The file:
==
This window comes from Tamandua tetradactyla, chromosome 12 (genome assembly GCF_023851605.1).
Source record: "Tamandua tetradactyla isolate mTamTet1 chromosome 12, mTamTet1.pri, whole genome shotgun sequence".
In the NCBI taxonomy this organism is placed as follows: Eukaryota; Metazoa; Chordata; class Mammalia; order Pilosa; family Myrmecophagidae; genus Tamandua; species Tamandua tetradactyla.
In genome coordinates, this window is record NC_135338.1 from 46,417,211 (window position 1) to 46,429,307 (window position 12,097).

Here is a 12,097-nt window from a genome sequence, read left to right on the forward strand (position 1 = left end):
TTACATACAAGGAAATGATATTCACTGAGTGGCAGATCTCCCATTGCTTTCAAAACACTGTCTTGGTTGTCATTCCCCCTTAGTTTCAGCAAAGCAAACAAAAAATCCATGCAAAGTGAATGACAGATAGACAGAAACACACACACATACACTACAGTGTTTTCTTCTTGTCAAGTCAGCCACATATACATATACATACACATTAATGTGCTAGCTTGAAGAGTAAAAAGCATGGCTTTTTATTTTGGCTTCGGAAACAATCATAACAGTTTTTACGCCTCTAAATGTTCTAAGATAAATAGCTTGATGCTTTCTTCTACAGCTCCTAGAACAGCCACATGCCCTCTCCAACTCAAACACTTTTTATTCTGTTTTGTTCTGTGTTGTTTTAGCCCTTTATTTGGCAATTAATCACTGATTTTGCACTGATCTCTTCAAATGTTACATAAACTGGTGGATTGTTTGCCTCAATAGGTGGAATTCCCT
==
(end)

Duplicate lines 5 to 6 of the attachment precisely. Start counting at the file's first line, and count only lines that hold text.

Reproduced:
Here is a 12,097-nt window from a genome sequence, read left to right on the forward strand (position 1 = left end):
TTACATACAAGGAAATGATATTCACTGAGTGGCAGATCTCCCATTGCTTTCAAAACACTGTCTTGGTTGTCATTCCCCCTTAGTTTCAGCAAAGCAAACAAAAAATCCATGCAAAGTGAATGACAGATAGACAGAAACACACACACATACACTACAGTGTTTTCTTCTTGTCAAGTCAGCCACATATACATATACATACACATTAATGTGCTAGCTTGAAGAGTAAAAAGCATGGCTTTTTATTTTGGCTTCGGAAACAATCATAACAGTTTTTACGCCTCTAAATGTTCTAAGATAAATAGCTTGATGCTTTCTTCTACAGCTCCTAGAACAGCCACATGCCCTCTCCAACTCAAACACTTTTTATTCTGTTTTGTTCTGTGTTGTTTTAGCCCTTTATTTGGCAATTAATCACTGATTTTGCACTGATCTCTTCAAATGTTACATAAACTGGTGGATTGTTTGCCTCAATAGGTGGAATTCCCT